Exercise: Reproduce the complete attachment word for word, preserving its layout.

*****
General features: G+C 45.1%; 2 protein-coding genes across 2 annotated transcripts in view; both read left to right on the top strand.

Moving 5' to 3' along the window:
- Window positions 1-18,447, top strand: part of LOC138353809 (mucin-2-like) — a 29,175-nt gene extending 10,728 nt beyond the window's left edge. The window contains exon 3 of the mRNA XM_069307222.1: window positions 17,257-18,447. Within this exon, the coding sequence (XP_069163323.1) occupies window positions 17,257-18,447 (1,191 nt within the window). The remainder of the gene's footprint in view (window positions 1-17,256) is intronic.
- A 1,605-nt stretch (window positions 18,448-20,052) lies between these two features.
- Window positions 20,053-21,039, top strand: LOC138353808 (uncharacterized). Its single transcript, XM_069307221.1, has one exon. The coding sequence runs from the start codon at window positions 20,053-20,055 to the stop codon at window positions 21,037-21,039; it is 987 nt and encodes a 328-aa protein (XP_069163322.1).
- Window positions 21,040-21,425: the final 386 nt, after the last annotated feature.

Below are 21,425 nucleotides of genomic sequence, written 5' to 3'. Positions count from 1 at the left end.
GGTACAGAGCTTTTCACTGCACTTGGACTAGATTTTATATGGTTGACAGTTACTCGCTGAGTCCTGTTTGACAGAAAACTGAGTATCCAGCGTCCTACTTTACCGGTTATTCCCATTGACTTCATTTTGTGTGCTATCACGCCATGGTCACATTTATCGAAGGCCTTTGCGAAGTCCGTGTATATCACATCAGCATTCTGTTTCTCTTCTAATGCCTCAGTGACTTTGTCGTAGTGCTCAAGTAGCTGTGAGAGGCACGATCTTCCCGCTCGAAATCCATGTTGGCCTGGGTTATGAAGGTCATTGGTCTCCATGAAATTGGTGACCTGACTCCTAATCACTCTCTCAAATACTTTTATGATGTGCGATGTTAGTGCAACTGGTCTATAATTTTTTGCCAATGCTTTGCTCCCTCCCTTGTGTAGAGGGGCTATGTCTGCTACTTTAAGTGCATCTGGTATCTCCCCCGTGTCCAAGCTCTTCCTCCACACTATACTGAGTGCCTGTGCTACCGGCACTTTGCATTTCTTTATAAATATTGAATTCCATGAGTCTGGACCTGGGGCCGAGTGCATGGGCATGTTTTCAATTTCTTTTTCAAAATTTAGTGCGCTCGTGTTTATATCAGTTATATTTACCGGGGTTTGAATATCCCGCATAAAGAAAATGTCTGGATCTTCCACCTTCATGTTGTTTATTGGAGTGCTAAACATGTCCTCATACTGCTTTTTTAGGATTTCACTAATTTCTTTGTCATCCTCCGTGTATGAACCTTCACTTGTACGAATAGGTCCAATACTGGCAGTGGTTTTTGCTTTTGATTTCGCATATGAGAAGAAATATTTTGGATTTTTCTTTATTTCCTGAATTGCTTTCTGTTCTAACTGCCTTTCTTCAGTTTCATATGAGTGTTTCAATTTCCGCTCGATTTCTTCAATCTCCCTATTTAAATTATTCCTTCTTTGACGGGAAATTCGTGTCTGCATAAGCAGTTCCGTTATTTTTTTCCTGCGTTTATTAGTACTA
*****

General features: G+C 45.1%; 2 protein-coding genes across 2 annotated transcripts in view; both read left to right on the top strand.

Moving 5' to 3' along the window:
- Window positions 1-18,447, top strand: part of LOC138353809 (mucin-2-like) — a 29,175-nt gene extending 10,728 nt beyond the window's left edge. The window contains exon 3 of the mRNA XM_069307222.1: window positions 17,257-18,447. Within this exon, the coding sequence (XP_069163323.1) occupies window positions 17,257-18,447 (1,191 nt within the window). The remainder of the gene's footprint in view (window positions 1-17,256) is intronic.
- A 1,605-nt stretch (window positions 18,448-20,052) lies between these two features.
- Window positions 20,053-21,039, top strand: LOC138353808 (uncharacterized). Its single transcript, XM_069307221.1, has one exon. The coding sequence runs from the start codon at window positions 20,053-20,055 to the stop codon at window positions 21,037-21,039; it is 987 nt and encodes a 328-aa protein (XP_069163322.1).
- Window positions 21,040-21,425: the final 386 nt, after the last annotated feature.

Below are 21,425 nucleotides of genomic sequence, written 5' to 3'. Positions count from 1 at the left end.
GGTACAGAGCTTTTCACTGCACTTGGACTAGATTTTATATGGTTGACAGTTACTCGCTGAGTCCTGTTTGACAGAAAACTGAGTATCCAGCGTCCTACTTTACCGGTTATTCCCATTGACTTCATTTTGTGTGCTATCACGCCATGGTCACATTTATCGAAGGCCTTTGCGAAGTCCGTGTATATCACATCAGCATTCTGTTTCTCTTCTAATGCCTCAGTGACTTTGTCGTAGTGCTCAAGTAGCTGTGAGAGGCACGATCTTCCCGCTCGAAATCCATGTTGGCCTGGGTTATGAAGGTCATTGGTCTCCATGAAATTGGTGACCTGACTCCTAATCACTCTCTCAAATACTTTTATGATGTGCGATGTTAGTGCAACTGGTCTATAATTTTTTGCCAATGCTTTGCTCCCTCCCTTGTGTAGAGGGGCTATGTCTGCTACTTTAAGTGCATCTGGTATCTCCCCCGTGTCCAAGCTCTTCCTCCACACTATACTGAGTGCCTGTGCTACCGGCACTTTGCATTTCTTTATAAATATTGAATTCCATGAGTCTGGACCTGGGGCCGAGTGCATGGGCATGTTTTCAATTTCTTTTTCAAAATTTAGTGCGCTCGTGTTTATATCAGTTATATTTACCGGGGTTTGAATATCCCGCATAAAGAAAATGTCTGGATCTTCCACCTTCATGTTGTTTATTGGAGTGCTAAACATGTCCTCATACTGCTTTTTTAGGATTTCACTAATTTCTTTGTCATCCTCCGTGTATGAACCTTCACTTGTACGAATAGGTCCAATACTGGCAGTGGTTTTTGCTTTTGATTTCGCATATGAGAAGAAATATTTTGGATTTTTCTTTATTTCCTGAATTGCTTTCTGTTCTAACTGCCTTTCTTCAGTTTCATATGAGTGTTTCAATTTCCGCTCGATTTCTTCAATCTCCCTATTTAAATTATTCCTTCTTTGACGGGAAATTCGTGTCTGCATAAGCAGTTCCGTTATTTTTTTCCTGCGTTTATTAGTACTA